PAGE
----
Doctor Abbas al-Sahan’s patient wasn’t a war victim.
She didn’t have a scar that needed cosmetic surgery. All she wanted was a cute nose, and she got it.
Speaking after the surgery, bandages and swelling gone, 23-year-old Sarah Saad Abdul-Hameed was ecstatic.
Friends who visited “were surprised with the change in my face,” she said. “They compared my nose to Nicole Kidman’s!”
Even in the worst spasms of violence that followed the 2003 US-led invasion, cosmetic surgery didn’t go out of style. Now, as the country has quieted down, nose jobs, Botox and liposuction are all the rage.
Al-Sahan, one of Baghdad’s premier plastic surgeons, said he averages about 20 cosmetic surgeries a week — 70 percent on women.
During the height of the fighting, reconstructive surgery for the wounded made up the bulk of his practice, but now most of it is cosmetics unrelated to the war, he said.
“When there’s a good security situation and good economic improvement of the country, the work will grow,” he said.
Interest in plastic surgery has blossomed since the fall of former president Saddam Hussein, and the end of economic sanctions that isolated Iraqis from the influences and pop culture of the outside world. Also, doctors who fled the violence are trickling back.
However, availability of cosmetic surgery is limited — al-Sahan said fewer than half a dozen cosmetic surgeons operate in the country — and patients have to provide their own Botox or silicone. Al-Sahan’s clinic in the upscale Mansour neighborhood, with its worn sofas and stairwell smelling of cats, hardly evokes Nip/Tuck, the US TV show about high-end cosmetic surgery.
Still, his waiting room on a recent afternoon was so full that clients spilled out into the hallway.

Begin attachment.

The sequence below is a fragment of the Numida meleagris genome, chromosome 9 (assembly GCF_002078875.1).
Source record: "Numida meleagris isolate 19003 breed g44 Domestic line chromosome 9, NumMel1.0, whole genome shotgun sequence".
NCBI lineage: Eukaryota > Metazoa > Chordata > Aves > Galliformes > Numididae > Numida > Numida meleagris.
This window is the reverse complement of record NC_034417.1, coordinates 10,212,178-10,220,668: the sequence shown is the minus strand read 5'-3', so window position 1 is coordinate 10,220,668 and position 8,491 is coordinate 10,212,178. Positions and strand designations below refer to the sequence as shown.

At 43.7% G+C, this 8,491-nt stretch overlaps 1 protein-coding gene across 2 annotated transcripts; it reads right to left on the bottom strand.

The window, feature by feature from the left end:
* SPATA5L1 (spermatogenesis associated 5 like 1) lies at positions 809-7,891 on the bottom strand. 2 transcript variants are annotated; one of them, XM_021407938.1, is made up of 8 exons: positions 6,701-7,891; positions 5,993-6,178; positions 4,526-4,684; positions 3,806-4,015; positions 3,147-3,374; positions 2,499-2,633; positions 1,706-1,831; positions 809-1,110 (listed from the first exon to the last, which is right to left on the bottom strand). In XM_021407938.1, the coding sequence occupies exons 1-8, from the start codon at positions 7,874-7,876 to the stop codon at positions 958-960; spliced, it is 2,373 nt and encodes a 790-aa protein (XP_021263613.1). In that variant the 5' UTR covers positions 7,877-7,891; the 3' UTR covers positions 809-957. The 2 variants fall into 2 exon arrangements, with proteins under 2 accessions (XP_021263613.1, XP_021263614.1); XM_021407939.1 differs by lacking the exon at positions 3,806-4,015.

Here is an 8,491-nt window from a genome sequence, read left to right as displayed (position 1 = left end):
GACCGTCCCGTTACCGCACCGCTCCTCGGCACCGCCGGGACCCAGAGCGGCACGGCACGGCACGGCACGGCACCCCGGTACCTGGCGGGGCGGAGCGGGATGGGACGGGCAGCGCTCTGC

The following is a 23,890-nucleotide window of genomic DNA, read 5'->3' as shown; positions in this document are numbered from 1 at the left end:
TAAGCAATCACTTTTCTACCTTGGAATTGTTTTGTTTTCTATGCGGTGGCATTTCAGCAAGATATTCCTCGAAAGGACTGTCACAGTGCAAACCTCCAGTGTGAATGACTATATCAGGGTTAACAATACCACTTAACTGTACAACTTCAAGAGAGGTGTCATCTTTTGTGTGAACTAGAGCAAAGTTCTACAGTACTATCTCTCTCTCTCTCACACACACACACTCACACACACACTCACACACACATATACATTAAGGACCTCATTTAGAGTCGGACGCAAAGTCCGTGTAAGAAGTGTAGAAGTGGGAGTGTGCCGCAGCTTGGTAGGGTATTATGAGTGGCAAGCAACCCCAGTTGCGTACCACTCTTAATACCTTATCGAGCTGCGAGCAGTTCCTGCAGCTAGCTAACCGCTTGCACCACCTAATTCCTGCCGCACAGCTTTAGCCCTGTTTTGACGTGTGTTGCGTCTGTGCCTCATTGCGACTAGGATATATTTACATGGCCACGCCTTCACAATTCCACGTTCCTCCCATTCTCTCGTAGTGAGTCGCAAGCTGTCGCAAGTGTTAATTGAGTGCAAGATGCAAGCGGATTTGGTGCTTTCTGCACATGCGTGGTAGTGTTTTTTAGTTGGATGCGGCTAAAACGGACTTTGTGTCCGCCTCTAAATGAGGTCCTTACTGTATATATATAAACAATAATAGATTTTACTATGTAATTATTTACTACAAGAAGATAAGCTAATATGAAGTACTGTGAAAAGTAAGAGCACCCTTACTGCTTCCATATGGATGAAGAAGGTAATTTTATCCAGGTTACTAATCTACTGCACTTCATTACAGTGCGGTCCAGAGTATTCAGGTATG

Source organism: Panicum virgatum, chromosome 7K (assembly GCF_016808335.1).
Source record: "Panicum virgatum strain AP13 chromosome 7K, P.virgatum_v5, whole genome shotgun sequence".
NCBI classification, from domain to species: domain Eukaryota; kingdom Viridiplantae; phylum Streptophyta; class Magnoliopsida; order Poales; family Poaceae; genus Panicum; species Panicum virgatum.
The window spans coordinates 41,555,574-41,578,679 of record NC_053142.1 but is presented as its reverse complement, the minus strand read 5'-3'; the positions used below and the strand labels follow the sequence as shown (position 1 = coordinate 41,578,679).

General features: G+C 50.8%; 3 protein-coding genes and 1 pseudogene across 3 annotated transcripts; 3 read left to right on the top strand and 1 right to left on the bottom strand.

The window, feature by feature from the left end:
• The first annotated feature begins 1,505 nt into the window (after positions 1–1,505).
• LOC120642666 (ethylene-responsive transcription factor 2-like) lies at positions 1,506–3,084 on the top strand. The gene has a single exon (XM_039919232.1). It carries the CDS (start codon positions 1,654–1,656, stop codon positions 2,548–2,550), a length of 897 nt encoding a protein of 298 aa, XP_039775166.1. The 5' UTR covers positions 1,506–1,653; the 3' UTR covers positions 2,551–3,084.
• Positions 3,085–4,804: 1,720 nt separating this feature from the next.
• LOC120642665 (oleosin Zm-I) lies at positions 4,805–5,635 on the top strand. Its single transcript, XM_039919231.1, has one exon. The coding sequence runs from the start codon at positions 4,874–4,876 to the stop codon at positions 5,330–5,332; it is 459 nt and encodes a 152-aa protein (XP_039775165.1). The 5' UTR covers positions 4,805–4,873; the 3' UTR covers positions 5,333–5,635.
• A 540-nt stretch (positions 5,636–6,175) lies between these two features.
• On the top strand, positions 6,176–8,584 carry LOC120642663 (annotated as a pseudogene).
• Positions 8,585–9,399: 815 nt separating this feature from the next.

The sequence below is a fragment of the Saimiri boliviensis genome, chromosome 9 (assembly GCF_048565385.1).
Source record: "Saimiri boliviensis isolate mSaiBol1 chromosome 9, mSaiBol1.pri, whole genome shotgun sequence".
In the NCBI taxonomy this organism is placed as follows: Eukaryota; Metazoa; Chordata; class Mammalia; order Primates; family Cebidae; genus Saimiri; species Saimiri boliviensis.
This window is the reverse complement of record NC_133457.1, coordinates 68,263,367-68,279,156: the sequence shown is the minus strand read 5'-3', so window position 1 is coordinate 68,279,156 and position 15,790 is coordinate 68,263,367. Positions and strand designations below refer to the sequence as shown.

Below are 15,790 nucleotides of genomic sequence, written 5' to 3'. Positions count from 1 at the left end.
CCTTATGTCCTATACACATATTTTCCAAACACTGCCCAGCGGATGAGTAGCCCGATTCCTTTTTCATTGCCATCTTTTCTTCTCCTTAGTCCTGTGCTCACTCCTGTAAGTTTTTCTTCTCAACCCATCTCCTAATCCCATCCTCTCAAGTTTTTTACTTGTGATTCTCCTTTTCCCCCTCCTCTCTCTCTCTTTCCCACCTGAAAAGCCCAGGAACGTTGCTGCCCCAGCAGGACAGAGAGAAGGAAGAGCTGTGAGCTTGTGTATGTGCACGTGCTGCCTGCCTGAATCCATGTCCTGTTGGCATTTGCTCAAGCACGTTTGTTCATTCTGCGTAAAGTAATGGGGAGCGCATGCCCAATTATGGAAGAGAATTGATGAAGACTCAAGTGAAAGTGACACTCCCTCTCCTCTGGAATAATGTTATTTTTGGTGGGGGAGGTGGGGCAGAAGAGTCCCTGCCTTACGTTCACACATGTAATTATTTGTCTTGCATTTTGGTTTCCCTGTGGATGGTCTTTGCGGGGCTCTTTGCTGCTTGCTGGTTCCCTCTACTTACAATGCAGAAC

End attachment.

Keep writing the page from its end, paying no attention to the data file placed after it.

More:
Most of Baghdad’s cosmetic surgeons play dual roles: They do reconstructive surgery, mostly on war-wounded patients, at government hospitals and cosmetic surgeries at private hospitals.
The cosmetic surgeries tend to be their bigger earners because patients pay cash — about US$600 for a nose job. Breast augmentation costs US$1,200 and clients must import the silicone from abroad.
Botox, injected to relax muscles and head off wrinkles, can be found in Iraqi pharmacies.
Demand cuts across all religious divides, but all the same, Iraq being an overwhelmingly Muslim country, some have inevitably sought guidance from the Grand Ayatollah Ali al-Sistani, the country’s most revered Shiite religious figure.
The verdict on his Web site? Hair implants are preferred over a wig, which can fall off during prayer. Liposuction to remove fat and surgery to make breasts smaller or bigger are OK as long as female patients go to a woman doctor.
Cosmetic surgeons in Baghdad, however, said patients rarely raised the religious question or demanded a particular gender of surgeon.
Many bring pictures of famous people they want to look like — Lebanese pop stars Nancy Ajram or Elissa are the most popular.
Cosmetic surgery requires an artist’s touch, al-Sahan said.
“If you have no art in your brain and your hand, I don’t think you can do aesthetic surgery,” he said. “No nose is like another nose. Every patient is a particular case.”
A 30-year-old woman said she was having trouble with a prospective suitor’s mother who didn’t like her nose.
“I am getting older and time is running out. One should take care of oneself to look more beautiful,” she said, adding that she saw no religious issue at stake.
She requested anonymity, saying she didn’t want it known that she was getting a nose job.
“Day after day, the number of clients is increasing,” said an Iraqi doctor, Falah Abdul Hussein al-Shimmari, who runs an outpatient clinic in Baghdad.
“Iraqis were deprived before of such cosmetic services because they were unable to travel,” he said. “But after the war, there has been some openness to the outside world. People are becoming interested in having such plastic surgeries.”
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